Tuesday, 5 September 2017

Australian bank Macquarie left Thames Water with extra £2bn debt



The Australian bank Macquarie has left Thames Water with an extra £2bn debt burden, a BBC investigation shows.

 
The £2bn was borrowed by Thames Water in 2007 and 2010 but used for the benefit of the bank and its investors, which owned and controlled the UK's biggest privatised water company.


This was in apparent contravention of conditions laid down by the regulator when Macquarie bought Thames in 2006.


Macquarie told the BBC its ownership had made Thames financially stronger.


The bank and its investors sold their last share of Thames Water in March this year.
In analysis undertaken for the BBC, Martin Blaiklock, a consultant with international experience of privatised utility funding, concluded that under Macquarie's control, the total returns made by the bank and its investors from Thames Water averaged between 15.5% and 19% a year.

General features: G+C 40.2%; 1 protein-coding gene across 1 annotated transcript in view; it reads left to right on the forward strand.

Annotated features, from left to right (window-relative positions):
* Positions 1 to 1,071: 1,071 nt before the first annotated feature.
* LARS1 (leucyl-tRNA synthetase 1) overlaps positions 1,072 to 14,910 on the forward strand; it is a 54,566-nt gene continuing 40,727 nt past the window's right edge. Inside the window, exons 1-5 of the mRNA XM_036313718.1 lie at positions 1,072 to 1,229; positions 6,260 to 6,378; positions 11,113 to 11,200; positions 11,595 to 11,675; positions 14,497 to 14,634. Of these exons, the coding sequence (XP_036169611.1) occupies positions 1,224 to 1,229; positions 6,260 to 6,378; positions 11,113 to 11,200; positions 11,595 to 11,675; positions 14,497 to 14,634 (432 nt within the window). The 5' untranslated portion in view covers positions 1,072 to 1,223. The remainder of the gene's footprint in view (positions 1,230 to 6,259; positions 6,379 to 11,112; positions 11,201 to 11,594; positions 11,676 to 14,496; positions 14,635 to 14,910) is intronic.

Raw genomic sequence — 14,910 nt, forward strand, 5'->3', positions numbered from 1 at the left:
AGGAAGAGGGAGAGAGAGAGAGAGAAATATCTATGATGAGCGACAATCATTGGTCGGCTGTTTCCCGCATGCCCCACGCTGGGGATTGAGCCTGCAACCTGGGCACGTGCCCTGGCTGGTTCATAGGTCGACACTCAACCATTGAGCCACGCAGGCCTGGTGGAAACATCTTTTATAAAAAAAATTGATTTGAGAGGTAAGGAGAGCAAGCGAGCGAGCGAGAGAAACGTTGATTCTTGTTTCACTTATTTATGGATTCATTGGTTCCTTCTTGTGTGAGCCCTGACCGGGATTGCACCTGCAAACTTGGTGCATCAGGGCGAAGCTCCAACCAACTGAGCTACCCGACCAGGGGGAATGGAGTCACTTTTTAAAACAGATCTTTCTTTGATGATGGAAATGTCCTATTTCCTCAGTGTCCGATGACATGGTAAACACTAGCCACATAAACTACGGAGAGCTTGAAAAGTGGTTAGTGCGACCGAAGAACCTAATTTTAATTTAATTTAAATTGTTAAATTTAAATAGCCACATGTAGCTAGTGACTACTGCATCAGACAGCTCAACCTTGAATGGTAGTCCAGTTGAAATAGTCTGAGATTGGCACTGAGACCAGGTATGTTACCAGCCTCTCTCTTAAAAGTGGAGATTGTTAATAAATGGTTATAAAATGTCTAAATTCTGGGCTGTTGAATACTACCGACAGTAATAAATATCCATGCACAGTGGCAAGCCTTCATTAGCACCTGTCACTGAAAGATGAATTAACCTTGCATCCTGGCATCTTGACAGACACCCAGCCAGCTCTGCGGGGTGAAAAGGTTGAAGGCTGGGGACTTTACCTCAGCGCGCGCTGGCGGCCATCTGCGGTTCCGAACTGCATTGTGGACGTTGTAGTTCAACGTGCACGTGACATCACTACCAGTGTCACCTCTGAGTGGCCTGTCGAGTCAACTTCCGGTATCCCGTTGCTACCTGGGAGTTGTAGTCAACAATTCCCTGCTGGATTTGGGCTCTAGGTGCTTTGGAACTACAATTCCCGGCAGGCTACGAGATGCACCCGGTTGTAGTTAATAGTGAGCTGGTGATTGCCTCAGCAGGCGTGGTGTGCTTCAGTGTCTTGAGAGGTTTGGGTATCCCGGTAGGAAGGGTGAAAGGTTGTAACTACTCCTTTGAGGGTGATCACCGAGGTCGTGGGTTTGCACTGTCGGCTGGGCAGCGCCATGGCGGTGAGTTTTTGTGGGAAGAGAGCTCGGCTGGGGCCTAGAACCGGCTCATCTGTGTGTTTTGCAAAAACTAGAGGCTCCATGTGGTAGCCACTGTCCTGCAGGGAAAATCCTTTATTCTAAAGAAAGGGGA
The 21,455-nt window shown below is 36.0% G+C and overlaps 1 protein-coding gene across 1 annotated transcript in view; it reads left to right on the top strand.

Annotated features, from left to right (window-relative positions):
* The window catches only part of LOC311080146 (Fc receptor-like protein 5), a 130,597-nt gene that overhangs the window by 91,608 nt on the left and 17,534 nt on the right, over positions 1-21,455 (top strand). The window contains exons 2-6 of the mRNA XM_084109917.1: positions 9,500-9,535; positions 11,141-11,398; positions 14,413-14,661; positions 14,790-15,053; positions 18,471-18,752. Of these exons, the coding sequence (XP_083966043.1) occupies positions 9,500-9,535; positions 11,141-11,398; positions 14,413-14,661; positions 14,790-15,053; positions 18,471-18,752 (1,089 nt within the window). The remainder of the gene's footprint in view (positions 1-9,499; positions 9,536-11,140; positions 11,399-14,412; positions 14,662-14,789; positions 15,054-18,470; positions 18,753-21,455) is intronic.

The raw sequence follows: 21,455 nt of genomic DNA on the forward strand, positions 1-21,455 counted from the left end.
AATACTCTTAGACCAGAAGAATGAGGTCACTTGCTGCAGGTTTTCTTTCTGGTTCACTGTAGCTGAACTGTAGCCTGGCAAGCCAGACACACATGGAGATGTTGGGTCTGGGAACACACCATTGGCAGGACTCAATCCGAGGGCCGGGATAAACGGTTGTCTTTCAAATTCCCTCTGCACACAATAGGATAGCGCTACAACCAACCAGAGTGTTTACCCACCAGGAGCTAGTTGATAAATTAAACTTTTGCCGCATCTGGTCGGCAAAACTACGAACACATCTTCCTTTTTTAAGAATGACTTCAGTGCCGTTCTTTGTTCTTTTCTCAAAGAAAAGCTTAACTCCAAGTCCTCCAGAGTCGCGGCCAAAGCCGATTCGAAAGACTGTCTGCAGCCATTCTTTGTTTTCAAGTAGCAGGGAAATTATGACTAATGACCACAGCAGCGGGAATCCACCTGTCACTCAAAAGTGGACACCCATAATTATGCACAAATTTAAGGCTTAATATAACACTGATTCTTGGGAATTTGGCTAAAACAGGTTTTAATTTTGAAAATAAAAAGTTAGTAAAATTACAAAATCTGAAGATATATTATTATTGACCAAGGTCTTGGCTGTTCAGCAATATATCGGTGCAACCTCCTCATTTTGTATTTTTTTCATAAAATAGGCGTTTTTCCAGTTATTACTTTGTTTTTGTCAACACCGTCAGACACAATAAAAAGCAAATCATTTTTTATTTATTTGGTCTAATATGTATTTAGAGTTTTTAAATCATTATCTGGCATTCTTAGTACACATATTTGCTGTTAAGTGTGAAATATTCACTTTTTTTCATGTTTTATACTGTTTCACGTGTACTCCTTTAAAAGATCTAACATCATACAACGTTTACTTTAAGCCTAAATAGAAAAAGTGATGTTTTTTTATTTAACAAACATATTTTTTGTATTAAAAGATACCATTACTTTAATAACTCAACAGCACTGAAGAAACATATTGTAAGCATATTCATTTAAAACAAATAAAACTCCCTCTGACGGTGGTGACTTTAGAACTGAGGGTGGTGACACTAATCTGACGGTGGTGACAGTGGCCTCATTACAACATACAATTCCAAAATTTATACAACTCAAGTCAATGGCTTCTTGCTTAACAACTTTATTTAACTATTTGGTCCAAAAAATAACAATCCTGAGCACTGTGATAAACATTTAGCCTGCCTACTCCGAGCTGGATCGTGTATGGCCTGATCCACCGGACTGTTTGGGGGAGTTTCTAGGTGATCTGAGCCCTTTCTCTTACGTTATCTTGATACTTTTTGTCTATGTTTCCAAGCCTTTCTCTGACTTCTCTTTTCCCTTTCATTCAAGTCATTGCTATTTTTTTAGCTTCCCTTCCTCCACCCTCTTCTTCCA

Mr Blaiklock has 40 years of experience in such matters and said these returns were "twice what one would normally expect".


Macquarie disputed Mr Blaiklock's estimate of the total returns paid by Thames to Macquarie and its investors.


The bank referred the BBC to the 12.3% internal rate of return earned by its European Infrastructure Fund, of which their investment in Thames Water was a part.


Mr Blaiklock says that's not an appropriate measure of what Thames paid.




BBC      News.